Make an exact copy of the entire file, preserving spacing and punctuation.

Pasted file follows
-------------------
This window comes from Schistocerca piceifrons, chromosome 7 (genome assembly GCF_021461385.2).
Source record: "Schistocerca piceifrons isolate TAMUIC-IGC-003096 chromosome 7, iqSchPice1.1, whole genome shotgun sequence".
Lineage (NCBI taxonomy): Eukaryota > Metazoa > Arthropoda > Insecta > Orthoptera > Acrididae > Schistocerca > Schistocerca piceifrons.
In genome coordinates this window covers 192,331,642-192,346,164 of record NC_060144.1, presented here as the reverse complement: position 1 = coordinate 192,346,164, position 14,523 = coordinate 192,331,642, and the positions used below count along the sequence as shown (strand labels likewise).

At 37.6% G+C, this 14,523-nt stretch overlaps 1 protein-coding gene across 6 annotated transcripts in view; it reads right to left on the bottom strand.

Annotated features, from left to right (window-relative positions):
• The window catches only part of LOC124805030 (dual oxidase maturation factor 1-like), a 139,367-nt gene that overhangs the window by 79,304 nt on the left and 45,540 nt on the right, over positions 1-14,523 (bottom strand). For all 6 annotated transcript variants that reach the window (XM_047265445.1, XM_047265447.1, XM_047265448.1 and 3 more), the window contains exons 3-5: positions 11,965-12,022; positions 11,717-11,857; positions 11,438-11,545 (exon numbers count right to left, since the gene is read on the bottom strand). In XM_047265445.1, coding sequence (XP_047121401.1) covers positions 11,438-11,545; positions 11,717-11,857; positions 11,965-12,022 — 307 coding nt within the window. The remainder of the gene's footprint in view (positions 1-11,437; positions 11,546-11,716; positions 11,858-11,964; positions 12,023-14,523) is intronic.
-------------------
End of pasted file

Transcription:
This window comes from Schistocerca piceifrons, chromosome 7 (genome assembly GCF_021461385.2).
Source record: "Schistocerca piceifrons isolate TAMUIC-IGC-003096 chromosome 7, iqSchPice1.1, whole genome shotgun sequence".
Lineage (NCBI taxonomy): Eukaryota > Metazoa > Arthropoda > Insecta > Orthoptera > Acrididae > Schistocerca > Schistocerca piceifrons.
In genome coordinates this window covers 192,331,642-192,346,164 of record NC_060144.1, presented here as the reverse complement: position 1 = coordinate 192,346,164, position 14,523 = coordinate 192,331,642, and the positions used below count along the sequence as shown (strand labels likewise).

At 37.6% G+C, this 14,523-nt stretch overlaps 1 protein-coding gene across 6 annotated transcripts in view; it reads right to left on the bottom strand.

Annotated features, from left to right (window-relative positions):
• The window catches only part of LOC124805030 (dual oxidase maturation factor 1-like), a 139,367-nt gene that overhangs the window by 79,304 nt on the left and 45,540 nt on the right, over positions 1-14,523 (bottom strand). For all 6 annotated transcript variants that reach the window (XM_047265445.1, XM_047265447.1, XM_047265448.1 and 3 more), the window contains exons 3-5: positions 11,965-12,022; positions 11,717-11,857; positions 11,438-11,545 (exon numbers count right to left, since the gene is read on the bottom strand). In XM_047265445.1, coding sequence (XP_047121401.1) covers positions 11,438-11,545; positions 11,717-11,857; positions 11,965-12,022 — 307 coding nt within the window. The remainder of the gene's footprint in view (positions 1-11,437; positions 11,546-11,716; positions 11,858-11,964; positions 12,023-14,523) is intronic.